Left Menu
Development News Edition

UPDATE 4-Hong Kong 'Occupy' protest leaders deny public nuisance charges


Three leaders of Hong Kong's 2014 pro-democracy "Occupy" movement, which paralysed parts of the Chinese-ruled city for nearly three months, denied public nuisance charges on Monday as international criticism of the erosion of civil liberties grows.

Law professor Benny Tai, 54, retired sociologist Chan Kin-man, 59, and retired pastor Chu Yiu-ming, 74, face charges of conspiracy and incitement to commit public nuisance, and incitement to incite public nuisance.

The closely watched trial illustrates the tensions in the former British colony as disaffected democracy activists push back against attempts by Communist Party leaders in Beijing to tighten their grip on the city's freedoms and autonomy.

Each charge carries a maximum jail term of seven years. Six others, including two lawmakers, are also facing public nuisance charges in a trial that is expected to last around 20 days.

In a show of defiance, the nine defendants and more than 100 supporters unfurled yellow umbrellas, a symbol of the movement, outside the court, clapping and demanding an end to "political prosecution".

"A movement can be crushed but not defeated," the nine said in a joint statement. "These charges enable the government to abuse the power of prosecution and infringe on the freedom of speech and peaceful assembly. The nine defendants unanimously decided not to plead guilty."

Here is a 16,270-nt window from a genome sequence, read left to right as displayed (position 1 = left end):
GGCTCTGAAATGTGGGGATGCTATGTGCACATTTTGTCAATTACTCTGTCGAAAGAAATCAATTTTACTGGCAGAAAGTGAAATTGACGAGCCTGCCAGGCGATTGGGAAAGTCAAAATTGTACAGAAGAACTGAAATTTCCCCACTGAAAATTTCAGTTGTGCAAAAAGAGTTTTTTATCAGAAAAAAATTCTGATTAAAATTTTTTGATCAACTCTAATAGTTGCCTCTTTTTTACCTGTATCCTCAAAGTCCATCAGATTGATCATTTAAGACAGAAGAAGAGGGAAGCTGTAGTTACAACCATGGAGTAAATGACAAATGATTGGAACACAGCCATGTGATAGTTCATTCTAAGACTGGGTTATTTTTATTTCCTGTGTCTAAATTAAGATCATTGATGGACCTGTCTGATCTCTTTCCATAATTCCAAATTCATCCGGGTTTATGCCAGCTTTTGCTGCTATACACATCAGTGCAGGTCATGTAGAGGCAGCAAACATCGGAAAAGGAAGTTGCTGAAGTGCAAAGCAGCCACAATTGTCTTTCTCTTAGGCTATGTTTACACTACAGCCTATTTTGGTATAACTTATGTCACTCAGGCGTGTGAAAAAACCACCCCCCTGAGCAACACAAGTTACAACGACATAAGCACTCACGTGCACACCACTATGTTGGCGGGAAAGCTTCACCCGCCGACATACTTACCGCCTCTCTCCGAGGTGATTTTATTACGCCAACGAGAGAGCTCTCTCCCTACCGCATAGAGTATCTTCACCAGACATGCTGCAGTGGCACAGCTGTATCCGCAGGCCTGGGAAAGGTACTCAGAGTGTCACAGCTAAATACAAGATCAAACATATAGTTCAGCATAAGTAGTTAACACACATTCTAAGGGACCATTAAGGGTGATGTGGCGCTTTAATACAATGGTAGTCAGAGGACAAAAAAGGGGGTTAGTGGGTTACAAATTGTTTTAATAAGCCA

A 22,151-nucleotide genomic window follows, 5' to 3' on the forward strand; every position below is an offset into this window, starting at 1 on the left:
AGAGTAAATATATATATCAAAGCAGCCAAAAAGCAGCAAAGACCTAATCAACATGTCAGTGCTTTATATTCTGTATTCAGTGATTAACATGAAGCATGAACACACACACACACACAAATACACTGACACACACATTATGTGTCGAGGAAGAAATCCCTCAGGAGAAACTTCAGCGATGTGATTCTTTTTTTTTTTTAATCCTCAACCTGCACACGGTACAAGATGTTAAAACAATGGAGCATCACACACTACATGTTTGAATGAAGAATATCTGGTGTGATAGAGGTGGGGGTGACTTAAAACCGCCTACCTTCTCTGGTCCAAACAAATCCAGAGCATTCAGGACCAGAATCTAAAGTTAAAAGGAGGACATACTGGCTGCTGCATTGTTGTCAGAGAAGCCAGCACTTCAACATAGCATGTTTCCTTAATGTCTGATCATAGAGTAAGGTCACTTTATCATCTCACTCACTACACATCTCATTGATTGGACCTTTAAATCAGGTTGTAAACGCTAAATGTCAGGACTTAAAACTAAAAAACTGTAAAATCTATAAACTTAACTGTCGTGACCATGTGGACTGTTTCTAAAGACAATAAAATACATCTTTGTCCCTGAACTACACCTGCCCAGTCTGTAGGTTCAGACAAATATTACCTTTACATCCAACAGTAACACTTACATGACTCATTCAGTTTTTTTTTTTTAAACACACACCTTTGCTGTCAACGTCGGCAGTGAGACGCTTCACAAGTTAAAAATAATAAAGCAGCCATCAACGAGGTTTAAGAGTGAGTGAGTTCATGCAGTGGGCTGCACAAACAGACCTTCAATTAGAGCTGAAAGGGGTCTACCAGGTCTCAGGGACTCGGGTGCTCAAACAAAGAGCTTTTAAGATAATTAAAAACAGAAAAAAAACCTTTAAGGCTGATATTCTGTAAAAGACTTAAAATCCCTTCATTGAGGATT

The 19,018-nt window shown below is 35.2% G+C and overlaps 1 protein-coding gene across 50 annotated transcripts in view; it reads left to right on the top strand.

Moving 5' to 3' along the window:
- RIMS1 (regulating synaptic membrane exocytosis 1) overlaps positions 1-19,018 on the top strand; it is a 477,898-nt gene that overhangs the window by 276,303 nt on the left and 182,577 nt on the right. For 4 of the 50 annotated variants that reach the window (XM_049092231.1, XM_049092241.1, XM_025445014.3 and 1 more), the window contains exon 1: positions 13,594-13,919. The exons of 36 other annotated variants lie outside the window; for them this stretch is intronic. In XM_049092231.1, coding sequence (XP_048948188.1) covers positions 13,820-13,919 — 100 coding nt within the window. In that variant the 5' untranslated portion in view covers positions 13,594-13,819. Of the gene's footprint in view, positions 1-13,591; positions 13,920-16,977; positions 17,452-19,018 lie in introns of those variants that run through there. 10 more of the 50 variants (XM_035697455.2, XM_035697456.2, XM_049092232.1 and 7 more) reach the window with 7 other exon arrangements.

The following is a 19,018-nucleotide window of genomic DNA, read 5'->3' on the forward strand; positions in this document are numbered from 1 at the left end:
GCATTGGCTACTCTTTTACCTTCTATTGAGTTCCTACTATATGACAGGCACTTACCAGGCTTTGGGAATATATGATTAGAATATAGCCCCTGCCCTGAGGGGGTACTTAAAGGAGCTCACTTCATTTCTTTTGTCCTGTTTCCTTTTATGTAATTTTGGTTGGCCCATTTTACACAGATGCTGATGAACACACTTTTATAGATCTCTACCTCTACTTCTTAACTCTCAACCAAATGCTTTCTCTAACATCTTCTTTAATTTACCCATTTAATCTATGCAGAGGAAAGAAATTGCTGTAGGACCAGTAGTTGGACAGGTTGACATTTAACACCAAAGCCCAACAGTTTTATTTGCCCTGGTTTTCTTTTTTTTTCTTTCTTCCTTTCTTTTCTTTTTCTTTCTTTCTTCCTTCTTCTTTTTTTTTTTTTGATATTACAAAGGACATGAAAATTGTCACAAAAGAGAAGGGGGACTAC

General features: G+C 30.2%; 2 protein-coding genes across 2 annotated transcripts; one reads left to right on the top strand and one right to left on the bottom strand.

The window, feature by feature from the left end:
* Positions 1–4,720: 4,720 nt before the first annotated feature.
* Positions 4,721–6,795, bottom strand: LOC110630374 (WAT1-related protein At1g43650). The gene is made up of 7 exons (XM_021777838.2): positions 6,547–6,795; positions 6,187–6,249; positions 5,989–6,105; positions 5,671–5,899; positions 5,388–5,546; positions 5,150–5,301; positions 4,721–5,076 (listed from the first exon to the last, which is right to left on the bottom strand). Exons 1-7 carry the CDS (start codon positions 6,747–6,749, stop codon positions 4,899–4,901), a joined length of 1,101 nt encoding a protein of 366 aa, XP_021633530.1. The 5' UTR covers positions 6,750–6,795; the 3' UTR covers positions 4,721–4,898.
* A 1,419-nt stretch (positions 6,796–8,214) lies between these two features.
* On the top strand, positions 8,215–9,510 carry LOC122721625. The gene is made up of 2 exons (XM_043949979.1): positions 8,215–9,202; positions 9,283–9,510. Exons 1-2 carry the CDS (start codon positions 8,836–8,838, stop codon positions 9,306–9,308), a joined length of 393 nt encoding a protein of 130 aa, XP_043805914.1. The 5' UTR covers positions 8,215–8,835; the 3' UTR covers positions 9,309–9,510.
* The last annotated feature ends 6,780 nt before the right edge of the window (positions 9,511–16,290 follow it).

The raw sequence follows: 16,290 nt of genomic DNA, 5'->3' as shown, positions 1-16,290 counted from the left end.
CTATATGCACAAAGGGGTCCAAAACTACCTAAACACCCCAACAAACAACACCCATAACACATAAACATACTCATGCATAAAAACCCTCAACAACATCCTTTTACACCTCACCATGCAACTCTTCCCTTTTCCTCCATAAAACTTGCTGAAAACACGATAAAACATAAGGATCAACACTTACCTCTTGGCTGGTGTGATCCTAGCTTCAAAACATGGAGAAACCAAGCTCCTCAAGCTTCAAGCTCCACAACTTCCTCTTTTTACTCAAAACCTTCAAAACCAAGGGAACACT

Tai told Reuters he hoped the trial would be an opportunity to "reboot the spirit of the people".

Hong Kong returned to Chinese rule in 1997 under a "one country, two systems" formula, with the guarantee of a high degree of autonomy and freedoms denied citizens in mainland China, including freedom of speech and the right to protest.

However, critics, including foreign governments, business groups and activists, say that the guarantee is ringing increasingly hollow.

'UNLAWFUL' OCCUPATIONS

The court heard how in 2013, Tai, Chan and Chu began promulgating and planning a non-violent civil disobedience campaign to occupy streets in the Central business district should China not allow a democratic vote for its next leader.

The "Occupy" campaign germinated in September 2014, ahead of schedule, and became part of what grew into the biggest populist challenge to Beijing since the Tiananmen Square demonstrations in Beijing in 1989.

Hundreds of thousands of people, including many youngsters and students, took to the streets in sustained occupation of major streets.

Government prosecutor Andrew Bruce detailed in court how the three "Occupy" leaders had given speeches and interviews urging more people to join the "unlawful occupations".

He said this had been a "joint enterprise" to conspire with others to try to fuel the movement for a "prolonged and indefinite" time.

Lawyers for the defendants, however, questioned the basis for this allegation.

The six other defendants are veteran democratic party member Lee Wing-tat, democratic lawmakers Tanya Chan and Shiu Ka-chun, activist Raphael Wong and former student leaders Eason Chung and Tommy Cheung.

"Even if the court finds us guilty, history will show that we committed no crime," Cheung, now a columnist, told reporters.

Some critics say the case could have repercussions for hundreds of other protesters who have not been charged, and create a chilling effect on the Hong Kong democracy movement.